A woman asks me for a cigarette. Am I on my own? She asks as though I am the one to be pitied. No, yes, it doesn’t matter, I say. You are here with me all of the time. Always there to talk to when noone is listening.
* * *
The bomb went off on the last night of my stay. I blankly look at the TV screen in the hotel lobby while waiting for my next radio interview. Yesterday I was with the guy writing the government’s PR on Dagestan and I imagine what he will do with this bomb in the media war of non-information. An old friend, his soul is sold, going going gone. I was in the secret rooms of the Ministry of Defence, doors flung open to show me the hotline to the US, the encrypted messages of mutual warning. And we told them their shifts were too long, that people need sleep and light and air to work, to maintain the system of nuclear threat, to monitor the movements of the military.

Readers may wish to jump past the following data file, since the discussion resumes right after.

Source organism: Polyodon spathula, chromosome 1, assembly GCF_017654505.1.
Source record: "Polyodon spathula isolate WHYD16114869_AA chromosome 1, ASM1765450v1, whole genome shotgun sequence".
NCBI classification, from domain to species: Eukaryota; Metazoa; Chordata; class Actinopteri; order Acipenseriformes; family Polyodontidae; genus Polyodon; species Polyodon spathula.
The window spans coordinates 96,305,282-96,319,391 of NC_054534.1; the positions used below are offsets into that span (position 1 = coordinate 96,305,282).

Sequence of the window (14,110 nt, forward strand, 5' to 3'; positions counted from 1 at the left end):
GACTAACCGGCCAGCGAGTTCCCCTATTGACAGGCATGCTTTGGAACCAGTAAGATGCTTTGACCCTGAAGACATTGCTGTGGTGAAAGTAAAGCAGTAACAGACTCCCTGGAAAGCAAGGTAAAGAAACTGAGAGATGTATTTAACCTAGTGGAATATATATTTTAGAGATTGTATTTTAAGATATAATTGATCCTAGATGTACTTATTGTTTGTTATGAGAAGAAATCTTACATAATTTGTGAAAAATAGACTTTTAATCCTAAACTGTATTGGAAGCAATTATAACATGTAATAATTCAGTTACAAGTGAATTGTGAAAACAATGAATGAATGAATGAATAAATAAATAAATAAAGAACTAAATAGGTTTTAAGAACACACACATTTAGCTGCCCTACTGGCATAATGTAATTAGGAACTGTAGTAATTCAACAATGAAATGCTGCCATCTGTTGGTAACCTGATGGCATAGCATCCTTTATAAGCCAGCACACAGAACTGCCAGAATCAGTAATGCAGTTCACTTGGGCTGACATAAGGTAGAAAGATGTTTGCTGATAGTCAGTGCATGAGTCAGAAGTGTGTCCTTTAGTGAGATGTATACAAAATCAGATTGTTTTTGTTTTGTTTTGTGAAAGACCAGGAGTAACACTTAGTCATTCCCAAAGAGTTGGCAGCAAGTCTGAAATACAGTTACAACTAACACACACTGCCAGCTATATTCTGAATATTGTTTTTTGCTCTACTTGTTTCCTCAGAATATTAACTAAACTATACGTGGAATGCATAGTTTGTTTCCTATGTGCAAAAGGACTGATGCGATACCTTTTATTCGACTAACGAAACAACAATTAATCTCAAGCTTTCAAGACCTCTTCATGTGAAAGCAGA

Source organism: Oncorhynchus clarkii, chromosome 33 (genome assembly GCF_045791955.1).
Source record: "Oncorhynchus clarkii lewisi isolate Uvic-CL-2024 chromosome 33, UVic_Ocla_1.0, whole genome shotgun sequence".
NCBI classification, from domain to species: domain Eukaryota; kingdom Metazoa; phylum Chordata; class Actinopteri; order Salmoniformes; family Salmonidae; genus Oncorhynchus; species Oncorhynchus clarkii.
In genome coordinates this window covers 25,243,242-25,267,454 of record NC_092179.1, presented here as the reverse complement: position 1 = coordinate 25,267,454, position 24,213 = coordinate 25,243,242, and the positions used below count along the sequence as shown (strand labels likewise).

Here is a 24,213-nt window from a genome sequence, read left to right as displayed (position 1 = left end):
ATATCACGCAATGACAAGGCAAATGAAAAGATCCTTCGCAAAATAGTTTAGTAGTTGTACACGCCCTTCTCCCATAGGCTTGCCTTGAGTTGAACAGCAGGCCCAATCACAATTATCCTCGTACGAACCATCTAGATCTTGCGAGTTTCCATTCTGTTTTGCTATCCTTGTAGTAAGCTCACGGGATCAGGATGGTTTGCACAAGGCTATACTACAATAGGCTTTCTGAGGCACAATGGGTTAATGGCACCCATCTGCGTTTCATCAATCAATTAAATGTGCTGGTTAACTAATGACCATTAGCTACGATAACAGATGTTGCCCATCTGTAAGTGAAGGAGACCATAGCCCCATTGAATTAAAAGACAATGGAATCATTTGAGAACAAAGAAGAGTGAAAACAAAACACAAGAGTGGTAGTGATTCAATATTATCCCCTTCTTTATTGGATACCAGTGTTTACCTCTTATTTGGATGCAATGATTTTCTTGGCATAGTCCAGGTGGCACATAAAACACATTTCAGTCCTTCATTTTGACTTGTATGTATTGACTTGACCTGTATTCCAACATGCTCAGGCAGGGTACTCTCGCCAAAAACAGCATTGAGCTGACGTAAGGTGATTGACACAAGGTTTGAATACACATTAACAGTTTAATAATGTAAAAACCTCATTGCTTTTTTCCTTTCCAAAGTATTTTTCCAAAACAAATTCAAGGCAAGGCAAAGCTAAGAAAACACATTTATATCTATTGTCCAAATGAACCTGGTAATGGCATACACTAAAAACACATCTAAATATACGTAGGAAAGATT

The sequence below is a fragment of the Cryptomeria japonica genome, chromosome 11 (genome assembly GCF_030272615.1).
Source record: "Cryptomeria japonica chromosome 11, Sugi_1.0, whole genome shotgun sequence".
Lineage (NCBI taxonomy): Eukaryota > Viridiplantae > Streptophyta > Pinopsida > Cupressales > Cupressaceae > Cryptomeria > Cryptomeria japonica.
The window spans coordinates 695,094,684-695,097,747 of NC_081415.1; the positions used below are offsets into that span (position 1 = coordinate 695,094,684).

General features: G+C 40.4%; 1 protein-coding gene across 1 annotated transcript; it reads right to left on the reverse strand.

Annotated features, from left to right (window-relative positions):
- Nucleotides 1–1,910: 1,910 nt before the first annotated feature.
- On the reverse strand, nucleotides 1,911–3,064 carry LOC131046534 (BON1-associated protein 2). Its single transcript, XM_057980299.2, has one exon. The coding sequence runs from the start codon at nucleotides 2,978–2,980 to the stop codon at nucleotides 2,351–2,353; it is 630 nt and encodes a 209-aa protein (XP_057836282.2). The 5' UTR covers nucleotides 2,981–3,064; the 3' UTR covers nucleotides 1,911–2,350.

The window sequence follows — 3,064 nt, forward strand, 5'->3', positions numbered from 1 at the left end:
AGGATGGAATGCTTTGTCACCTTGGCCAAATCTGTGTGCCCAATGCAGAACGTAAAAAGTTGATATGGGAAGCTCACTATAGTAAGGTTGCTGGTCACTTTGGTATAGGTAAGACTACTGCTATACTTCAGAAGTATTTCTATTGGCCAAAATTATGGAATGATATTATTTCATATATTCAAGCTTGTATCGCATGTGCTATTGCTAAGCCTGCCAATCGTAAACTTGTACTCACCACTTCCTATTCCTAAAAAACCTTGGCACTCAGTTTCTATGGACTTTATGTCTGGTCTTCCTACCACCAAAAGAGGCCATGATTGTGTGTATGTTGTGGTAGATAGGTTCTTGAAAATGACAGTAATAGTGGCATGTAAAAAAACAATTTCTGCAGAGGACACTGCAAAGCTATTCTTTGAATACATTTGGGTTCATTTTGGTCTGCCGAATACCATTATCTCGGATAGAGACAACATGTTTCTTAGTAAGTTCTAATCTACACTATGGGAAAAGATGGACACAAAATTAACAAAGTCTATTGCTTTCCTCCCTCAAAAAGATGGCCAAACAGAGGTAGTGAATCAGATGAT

However safe they think their system is the bombs will keep exploding in the heart of our cities, killing the young and the old, people sleeping in their unsafe beds. The world has become a giant minefield. People dragged out of their houses, their limbs chopped off with machetes. Their belongings are burnt. They learn how to hate like they have never hated before. They hate the man next door, not the General in his bunker who waves their lives away as collateral damage. Burundi, Kurdistan, Kosov@, Sudan, the list goes on and on, each name branded on the softness of my white skin, moisturised with non-perfumed French lotion, bathed with water mixed with anti-stress aroma therapy, clothed in silk and only natural fibres.
© Xanthe Hall, Moscow, 9.9.99